Cryptolocker and similar ransomware attacks are nothing new, and we've blogged about them before. As we said over a year ago, the attackers using these methods continue to adapt their technology and business model to circumvent law enforcement officials and user defenses.
Ransomware is a type of malware that hijacks data on the infected computer and demands a ransom from the user. Here's a video demonstrating Cryptolocker in action:
- Phishing attacks are by far the most common means of infecting users. The email in question usually invites the victim to click on a malicious link or open an infected attachment. This method is effective in delivering malware to users who do not have the latest email protection or have not been educated on phishing attacks.
- Drive-by downloads can infect users who visit a compromised website. These websites can be compromised through malicious web code, an infected third-party piece of software, or website code that has been changed by the attackers. This risk can be mitigated with a web filter and up-to-date antivirus software. Other strategies include limiting user permissions and disabling Java in the browser.
- Computers that are already infected with malware can download and install new malware, including Cryptolocker.
Sometimes the infection is a result of a mix of the above methods, as explained in this post at Malwarebytes. A user attempts to install something, gets tricked into installing something else, and is infected by a drive-by download in the background. Whatever the details, the majority of malware is installed when users are tricked into clicking on something. That's why user education is so important to the overall defense strategy.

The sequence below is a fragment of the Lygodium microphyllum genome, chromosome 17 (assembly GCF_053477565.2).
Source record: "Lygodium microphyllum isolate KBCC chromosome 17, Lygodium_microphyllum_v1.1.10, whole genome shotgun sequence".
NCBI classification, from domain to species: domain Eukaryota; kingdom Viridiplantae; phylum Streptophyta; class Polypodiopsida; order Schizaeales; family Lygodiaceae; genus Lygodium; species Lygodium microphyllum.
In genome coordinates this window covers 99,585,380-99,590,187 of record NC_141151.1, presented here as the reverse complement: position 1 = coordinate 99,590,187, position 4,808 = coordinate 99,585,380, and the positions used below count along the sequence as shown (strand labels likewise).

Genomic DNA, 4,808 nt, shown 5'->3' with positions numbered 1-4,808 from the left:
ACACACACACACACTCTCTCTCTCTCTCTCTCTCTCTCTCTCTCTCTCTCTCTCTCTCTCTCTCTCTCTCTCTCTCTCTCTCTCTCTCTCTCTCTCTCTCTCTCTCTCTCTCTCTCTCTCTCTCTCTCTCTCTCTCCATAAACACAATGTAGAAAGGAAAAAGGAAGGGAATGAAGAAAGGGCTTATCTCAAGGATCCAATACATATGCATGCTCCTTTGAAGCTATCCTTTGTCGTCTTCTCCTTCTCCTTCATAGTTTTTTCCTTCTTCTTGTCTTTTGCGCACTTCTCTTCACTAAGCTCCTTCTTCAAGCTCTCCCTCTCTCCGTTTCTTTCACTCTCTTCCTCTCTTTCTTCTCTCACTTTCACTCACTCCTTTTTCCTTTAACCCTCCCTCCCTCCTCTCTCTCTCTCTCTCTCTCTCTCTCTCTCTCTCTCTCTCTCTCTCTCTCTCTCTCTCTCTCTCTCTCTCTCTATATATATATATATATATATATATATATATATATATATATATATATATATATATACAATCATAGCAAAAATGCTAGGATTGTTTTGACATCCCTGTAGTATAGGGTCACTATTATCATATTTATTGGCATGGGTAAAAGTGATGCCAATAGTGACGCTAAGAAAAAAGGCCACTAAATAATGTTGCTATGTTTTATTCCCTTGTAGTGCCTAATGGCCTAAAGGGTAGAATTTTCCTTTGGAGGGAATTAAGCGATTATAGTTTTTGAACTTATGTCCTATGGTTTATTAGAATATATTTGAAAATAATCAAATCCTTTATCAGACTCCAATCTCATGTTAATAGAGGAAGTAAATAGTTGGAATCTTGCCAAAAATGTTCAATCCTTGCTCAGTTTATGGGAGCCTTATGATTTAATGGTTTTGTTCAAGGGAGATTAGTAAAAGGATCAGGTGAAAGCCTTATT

Because Cryptolocker and its variants are constantly adapting to new defenses, it isn't enough to identify the virus and protect yourself from that specific threat. The best approach is to secure the threat vectors, so that the entryways to the network are fully protected. For a better explanation of threats and threat vectors, take a look at this video.
One break in an attack sequence can prevent the installation of Cryptolocker. Using a layered approach to security gives you the opportunity to break the sequence at several levels. Protect your users with email, web, network, and mobile security. In the event that you cannot stop an infection, a proper backup solution and disaster recovery strategy will ensure that compromised data can be restored.
We implement this layered approach with Barracuda Total Threat Protection. Here's how that breaks down in terms of solutions and threat vectors:
|Threat Vector||Barracuda solution|
|Network Perimeters, including public and private clouds|
There are a few other things you can do to protect against Cryptolocker. Specific information on software restriction policies and CryptoPrevent can be found in this guide at Bleeping Computer. Even with Barracuda solutions in place, you still want to be proactive and follow best practices in your network. You want as many layers of defense that you get between your data and the attackers.
For more information on Barracuda Total Threat Protection, visit our corporate website here.
Christine Barry is Senior Chief Blogger and Social Media Manager at Barracuda. In this role, she helps bring Barracuda stories to life and facilitate communication between the public and Barracuda internal teams. Prior to joining Barracuda, Christine was a field engineer and project manager for K12 and SMB clients for over 15 years. She holds several technology credentials, a Bachelor of Arts, and a Master of Business Administration. She is a graduate of the University of Michigan.
Connect with Christine on LinkedIn here.